Let's review how best to defend a California Penal Code 664/187 PC attempted murder case based on the kill zone theory by prosecutors.
I've been handling a lot of attempted murder cases lately in Los Angeles and all over surrounding counties where the prosecutors are attempting to not only convict a defendant of the person they were allegedly trying to kill but also if there are other people in the area in the zone, they're charging attempted murder as to those other people.
So, let's say, for example, the defendant is specifically trying to kill a specific person, and there are five people around them that the defendant doesn't know have anything to do with.
He has no intent to kill them, but prosecutors have been trying to charge six counts of attempted murder in that scenario. One for the person whom the defendant allegedly targeted and then five other counts for the other people who were close or in the zone where the person was firing, also known as the kill zone when it comes to these attempted murder cases.
The Supreme Court, though, has recently corrected that and said that the courts and prosecutors were wrong when allowing juries to convict people for that kill zone theory unless the prosecutors could prove that the shooter specifically intended to kill all those people in that zone.
There are circumstances where that happened. For example, if you have one gang member trying to shoot at another gang and firing multiple shots into a crowd of other gang members, you argue that the person tried to kill all those people.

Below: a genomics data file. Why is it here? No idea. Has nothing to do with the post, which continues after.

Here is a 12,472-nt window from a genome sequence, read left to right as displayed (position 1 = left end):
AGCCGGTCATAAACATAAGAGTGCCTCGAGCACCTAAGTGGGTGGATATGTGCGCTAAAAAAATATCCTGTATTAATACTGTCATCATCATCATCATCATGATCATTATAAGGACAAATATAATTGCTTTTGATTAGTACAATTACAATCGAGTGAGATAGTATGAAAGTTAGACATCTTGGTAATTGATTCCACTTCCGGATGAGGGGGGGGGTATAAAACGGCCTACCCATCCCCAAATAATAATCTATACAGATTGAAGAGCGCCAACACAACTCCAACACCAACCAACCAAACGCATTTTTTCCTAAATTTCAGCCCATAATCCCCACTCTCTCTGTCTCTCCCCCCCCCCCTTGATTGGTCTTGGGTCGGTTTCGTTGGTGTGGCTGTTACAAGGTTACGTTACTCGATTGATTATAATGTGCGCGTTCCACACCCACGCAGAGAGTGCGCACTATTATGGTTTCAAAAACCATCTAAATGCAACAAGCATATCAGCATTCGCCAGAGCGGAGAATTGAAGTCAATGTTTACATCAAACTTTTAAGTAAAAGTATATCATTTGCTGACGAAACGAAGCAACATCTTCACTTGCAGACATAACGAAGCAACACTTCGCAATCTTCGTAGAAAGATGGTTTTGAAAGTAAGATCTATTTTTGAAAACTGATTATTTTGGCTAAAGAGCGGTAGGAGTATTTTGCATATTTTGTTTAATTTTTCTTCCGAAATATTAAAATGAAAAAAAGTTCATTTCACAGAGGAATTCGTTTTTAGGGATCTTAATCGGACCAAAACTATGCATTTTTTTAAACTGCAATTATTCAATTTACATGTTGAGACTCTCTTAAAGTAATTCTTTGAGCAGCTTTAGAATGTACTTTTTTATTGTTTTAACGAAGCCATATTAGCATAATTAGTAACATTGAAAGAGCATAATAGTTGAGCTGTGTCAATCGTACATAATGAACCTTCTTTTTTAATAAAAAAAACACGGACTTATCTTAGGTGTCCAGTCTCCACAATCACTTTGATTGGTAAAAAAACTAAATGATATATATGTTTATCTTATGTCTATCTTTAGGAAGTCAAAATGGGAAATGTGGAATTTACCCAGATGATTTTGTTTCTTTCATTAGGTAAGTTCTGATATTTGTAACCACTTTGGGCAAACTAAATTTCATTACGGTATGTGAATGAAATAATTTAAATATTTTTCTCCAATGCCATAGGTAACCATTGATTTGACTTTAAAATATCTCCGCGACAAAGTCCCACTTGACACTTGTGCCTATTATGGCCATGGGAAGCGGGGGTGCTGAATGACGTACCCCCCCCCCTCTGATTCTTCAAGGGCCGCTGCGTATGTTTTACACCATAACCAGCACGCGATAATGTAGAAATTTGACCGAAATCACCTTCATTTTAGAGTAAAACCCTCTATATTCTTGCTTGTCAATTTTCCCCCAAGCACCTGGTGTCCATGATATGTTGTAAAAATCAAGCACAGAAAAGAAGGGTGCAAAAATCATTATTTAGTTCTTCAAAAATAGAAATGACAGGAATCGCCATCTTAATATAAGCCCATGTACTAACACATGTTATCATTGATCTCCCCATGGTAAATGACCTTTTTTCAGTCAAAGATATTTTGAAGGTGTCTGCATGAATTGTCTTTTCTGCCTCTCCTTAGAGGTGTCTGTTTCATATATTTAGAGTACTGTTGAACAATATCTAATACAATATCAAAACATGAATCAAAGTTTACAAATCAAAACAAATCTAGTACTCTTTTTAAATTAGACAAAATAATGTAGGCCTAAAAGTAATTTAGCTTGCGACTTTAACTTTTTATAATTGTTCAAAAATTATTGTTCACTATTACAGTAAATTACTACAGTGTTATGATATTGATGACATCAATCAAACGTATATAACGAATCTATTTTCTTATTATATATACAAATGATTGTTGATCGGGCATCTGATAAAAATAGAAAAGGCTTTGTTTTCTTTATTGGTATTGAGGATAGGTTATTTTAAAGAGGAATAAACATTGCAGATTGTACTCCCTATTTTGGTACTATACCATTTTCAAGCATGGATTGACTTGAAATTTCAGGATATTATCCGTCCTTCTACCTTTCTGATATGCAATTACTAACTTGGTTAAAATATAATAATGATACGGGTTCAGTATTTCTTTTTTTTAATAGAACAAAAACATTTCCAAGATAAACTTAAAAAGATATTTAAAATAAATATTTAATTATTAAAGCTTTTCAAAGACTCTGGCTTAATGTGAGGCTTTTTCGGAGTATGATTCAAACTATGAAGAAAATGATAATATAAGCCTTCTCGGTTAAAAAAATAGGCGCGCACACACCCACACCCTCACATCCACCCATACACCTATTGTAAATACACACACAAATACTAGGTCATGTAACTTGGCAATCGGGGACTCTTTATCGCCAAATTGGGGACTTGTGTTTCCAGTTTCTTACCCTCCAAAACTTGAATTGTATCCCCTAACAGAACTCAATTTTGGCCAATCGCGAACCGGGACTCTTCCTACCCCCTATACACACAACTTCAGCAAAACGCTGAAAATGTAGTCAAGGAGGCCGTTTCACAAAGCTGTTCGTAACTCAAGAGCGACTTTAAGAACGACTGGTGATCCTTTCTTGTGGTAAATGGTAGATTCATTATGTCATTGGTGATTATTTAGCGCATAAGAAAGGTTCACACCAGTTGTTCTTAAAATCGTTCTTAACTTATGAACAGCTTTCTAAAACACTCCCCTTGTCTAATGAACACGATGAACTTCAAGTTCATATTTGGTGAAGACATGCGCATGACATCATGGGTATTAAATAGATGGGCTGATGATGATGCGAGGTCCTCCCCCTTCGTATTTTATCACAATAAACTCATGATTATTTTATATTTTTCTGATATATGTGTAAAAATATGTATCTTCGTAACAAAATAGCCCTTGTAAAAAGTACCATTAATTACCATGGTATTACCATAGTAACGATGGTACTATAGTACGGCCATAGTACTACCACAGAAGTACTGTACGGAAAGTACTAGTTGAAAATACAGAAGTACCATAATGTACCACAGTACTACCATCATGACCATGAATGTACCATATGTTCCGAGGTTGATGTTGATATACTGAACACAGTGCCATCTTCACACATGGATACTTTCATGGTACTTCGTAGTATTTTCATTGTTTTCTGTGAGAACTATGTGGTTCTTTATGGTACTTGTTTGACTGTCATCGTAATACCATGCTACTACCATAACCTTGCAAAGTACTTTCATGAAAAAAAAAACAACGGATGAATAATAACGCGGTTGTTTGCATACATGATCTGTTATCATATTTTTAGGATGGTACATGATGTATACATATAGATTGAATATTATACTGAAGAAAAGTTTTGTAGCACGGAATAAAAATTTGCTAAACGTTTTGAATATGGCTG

Those people are part of another gang. He wanted to kill as many people as he could in that gang. Now, you can use our kill zone theory.
But, to use it in a scenario where, let's say, someone is driving by. They see a person at a taco stand, and they decide they want to kill that person. They get out of the car. They go to the taco stand. Ten other people are standing at the taco stand, ordering food or ready to pick up their order.
Shots are fired, and now the prosecutor tries to argue that the person tried to kill everybody at the taco stand, even though it's clear from the evidence that there's only one person there.
So, you cannot use attempted murder, which requires a specific intent to kill, to throw a net over a defendant and make them responsible for multiple attempted murders; that's a win for the defense that the Supreme Court has decided.
Experienced Defense Lawyer
If you or a loved one is charged with attempted murder, they're trying to use a kill zone theory; you want to come to somebody like me who's been doing this for 30 years.
I worked for the prosecutors and a superior court judge early in my career. In the early 1990s, I became a criminal defense attorney defending people like you and your loved ones.
I understand the kill zone theory. I know how to defend somebody charged with attempted murder. If you need the best, I think you do because you are facing 15 to live for each attempted murder charge. Pick up the phone now. Ask for a meeting with Ron Hedding. I stand at the ready to help you. The Hedding Law Firm offers a free case evaluation.